Wanted: A Grand Strategy for America

By Ferguson, Niall | Newsweek, February 21, 2011 | Go to article overview

Wanted: A Grand Strategy for America


Ferguson, Niall, Newsweek


Byline: Niall Ferguson

NEWSWEEK's new columnist on Obama's Egypt debacle and the vacuum it exposes.

"The statesman can only wait and listen until he hears the footsteps of God resounding through events; then he must jump up and grasp the hem of His coat, that is all." Thus Otto von Bismarck, the great Prussian statesman who united Germany and thereby reshaped Europe's balance of power nearly a century and a half ago.

Last week, for the second time in his presidency, Barack Obama heard those footsteps, jumped up to grasp a historic opportunity -- and missed it completely.

In Bismarck's case it was not so much God's coattails he caught as the revolutionary wave of mid-19th-century German nationalism. And he did more than catch it; he managed to surf it in a direction of his own choosing. The wave Obama just missed--again--is the revolutionary wave of Middle Eastern democracy. It has surged through the region twice since he was elected: once in Iran in the summer of 2009, the second time right across North Africa, from Tunisia all the way down the Red Sea to Yemen. But the swell has been biggest in Egypt, the Middle East's most populous country.

In each case, the president faced stark alternatives. He could try to catch the wave, Bismarck style, by lending his support to the youthful revolutionaries and trying to ride it in a direction advantageous to American interests. Or he could do nothing and let the forces of reaction prevail. In the case of Iran, he did nothing, and the thugs of the Islamic Republic ruthlessly crushed the demonstrations. This time around, in Egypt, it was worse. He did both--some days exhorting Egyptian President Hosni Mubarak to leave, other days drawing back and recommending an "orderly transition."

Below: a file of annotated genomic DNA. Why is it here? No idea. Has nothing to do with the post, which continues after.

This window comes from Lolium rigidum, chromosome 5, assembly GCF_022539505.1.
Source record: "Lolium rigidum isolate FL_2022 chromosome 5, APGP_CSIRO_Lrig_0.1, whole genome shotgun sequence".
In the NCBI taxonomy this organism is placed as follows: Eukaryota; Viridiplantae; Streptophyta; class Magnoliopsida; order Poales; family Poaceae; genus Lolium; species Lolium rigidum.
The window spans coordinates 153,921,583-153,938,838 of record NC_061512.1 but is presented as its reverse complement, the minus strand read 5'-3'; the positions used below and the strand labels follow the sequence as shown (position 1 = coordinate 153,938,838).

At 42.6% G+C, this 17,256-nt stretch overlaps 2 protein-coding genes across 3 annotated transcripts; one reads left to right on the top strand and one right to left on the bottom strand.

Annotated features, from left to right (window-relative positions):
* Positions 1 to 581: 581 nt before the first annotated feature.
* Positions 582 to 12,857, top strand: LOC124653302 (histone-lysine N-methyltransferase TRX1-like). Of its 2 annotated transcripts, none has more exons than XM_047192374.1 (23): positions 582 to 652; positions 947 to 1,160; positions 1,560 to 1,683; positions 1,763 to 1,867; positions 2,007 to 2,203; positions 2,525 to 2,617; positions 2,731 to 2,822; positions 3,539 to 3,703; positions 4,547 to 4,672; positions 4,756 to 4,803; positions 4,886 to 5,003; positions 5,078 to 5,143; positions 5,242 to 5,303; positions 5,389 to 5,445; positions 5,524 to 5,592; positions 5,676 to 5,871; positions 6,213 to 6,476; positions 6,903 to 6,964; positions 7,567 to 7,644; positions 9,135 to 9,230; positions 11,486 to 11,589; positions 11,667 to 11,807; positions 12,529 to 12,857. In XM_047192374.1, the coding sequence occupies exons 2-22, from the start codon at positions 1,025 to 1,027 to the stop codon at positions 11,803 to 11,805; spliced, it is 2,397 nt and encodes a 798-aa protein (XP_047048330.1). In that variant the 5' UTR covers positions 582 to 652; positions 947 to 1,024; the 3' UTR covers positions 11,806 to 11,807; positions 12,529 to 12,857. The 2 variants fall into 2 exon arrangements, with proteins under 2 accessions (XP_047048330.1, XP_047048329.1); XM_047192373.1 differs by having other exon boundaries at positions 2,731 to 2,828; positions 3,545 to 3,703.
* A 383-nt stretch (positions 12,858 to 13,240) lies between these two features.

The result has been a foreign-policy debacle. The president has alienated everybody: not only Mubarak's cronies in the military, but also the youthful crowds in the streets of Cairo. Whoever ultimately wins, Obama loses. And the alienation doesn't end there. America's two closest friends in the region--Israel and Saudi Arabia--are both disgusted. The Saudis, who dread all manifestations of revolution, are appalled at Washington's failure to resolutely prop up Mubarak. The Israelis, meanwhile, are dismayed by the administration's apparent cluelessness.

Last week, while other commentators ran around Cairo's Tahrir Square, hyperventilating about what they saw as an Arab 1989, I flew to Tel Aviv for the annual Herzliya security conference. The consensus among the assembled experts on the Middle East? A colossal failure of American foreign policy.

This failure was not the result of bad luck. It was the predictable consequence of the Obama administration's lack of any kind of coherent grand strategy, a deficit about which more than a few veterans of U.S. foreign policy making have long worried. The president himself is not wholly to blame. Although cosmopolitan by both birth and upbringing, Obama was an unusually parochial politician prior to his election, judging by his scant public pronouncements on foreign-policy issues.

Yet no president can be expected to be omniscient. That is what advisers are for. The real responsibility for the current strategic vacuum lies not with Obama himself, but with the National Security Council, and in particular with the man who ran it until last October: retired Gen. James L. Jones. I suspected at the time of his appointment that General Jones was a poor choice. A big, bluff Marine, he once astonished me by recommending that Turkish troops might lend the United States support in Iraq. He seemed mildly surprised when I suggested the Iraqis might resent such a reminder of centuries of Ottoman Turkish rule.

The best national-security advisers have combined deep knowledge of international relations with an ability to play the Machiavellian Beltway game, which means competing for the president's ear against the other would-be players in the policymaking process: not only the defense secretary but also the secretary of state and the head of the Central Intelligence Agency. …

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